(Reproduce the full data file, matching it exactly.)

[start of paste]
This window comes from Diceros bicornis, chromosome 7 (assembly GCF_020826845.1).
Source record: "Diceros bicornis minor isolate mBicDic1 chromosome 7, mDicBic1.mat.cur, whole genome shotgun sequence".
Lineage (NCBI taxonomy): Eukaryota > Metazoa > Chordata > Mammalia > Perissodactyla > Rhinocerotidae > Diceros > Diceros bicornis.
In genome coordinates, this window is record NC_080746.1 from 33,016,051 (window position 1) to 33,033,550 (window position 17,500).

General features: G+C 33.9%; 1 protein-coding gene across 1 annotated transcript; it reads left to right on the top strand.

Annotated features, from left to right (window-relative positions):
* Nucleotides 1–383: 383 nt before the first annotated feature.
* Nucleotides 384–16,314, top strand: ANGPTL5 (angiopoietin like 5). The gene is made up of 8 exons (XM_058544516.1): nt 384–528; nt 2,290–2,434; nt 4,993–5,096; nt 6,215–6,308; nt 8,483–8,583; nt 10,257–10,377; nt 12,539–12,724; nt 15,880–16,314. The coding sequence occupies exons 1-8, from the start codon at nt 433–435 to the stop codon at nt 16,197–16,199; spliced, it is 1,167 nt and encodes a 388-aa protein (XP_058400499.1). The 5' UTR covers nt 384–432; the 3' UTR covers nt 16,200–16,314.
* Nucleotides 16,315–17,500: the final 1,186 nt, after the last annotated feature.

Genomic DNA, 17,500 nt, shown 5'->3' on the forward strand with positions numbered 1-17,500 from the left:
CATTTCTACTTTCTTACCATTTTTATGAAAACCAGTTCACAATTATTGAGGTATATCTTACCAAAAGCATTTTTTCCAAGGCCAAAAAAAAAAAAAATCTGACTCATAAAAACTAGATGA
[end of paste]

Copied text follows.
This window comes from Diceros bicornis, chromosome 7 (assembly GCF_020826845.1).
Source record: "Diceros bicornis minor isolate mBicDic1 chromosome 7, mDicBic1.mat.cur, whole genome shotgun sequence".
Lineage (NCBI taxonomy): Eukaryota > Metazoa > Chordata > Mammalia > Perissodactyla > Rhinocerotidae > Diceros > Diceros bicornis.
In genome coordinates, this window is record NC_080746.1 from 33,016,051 (window position 1) to 33,033,550 (window position 17,500).

General features: G+C 33.9%; 1 protein-coding gene across 1 annotated transcript; it reads left to right on the top strand.

Annotated features, from left to right (window-relative positions):
* Nucleotides 1–383: 383 nt before the first annotated feature.
* Nucleotides 384–16,314, top strand: ANGPTL5 (angiopoietin like 5). The gene is made up of 8 exons (XM_058544516.1): nt 384–528; nt 2,290–2,434; nt 4,993–5,096; nt 6,215–6,308; nt 8,483–8,583; nt 10,257–10,377; nt 12,539–12,724; nt 15,880–16,314. The coding sequence occupies exons 1-8, from the start codon at nt 433–435 to the stop codon at nt 16,197–16,199; spliced, it is 1,167 nt and encodes a 388-aa protein (XP_058400499.1). The 5' UTR covers nt 384–432; the 3' UTR covers nt 16,200–16,314.
* Nucleotides 16,315–17,500: the final 1,186 nt, after the last annotated feature.

Genomic DNA, 17,500 nt, shown 5'->3' on the forward strand with positions numbered 1-17,500 from the left:
CATTTCTACTTTCTTACCATTTTTATGAAAACCAGTTCACAATTATTGAGGTATATCTTACCAAAAGCATTTTTTCCAAGGCCAAAAAAAAAAAAAATCTGACTCATAAAAACTAGATGA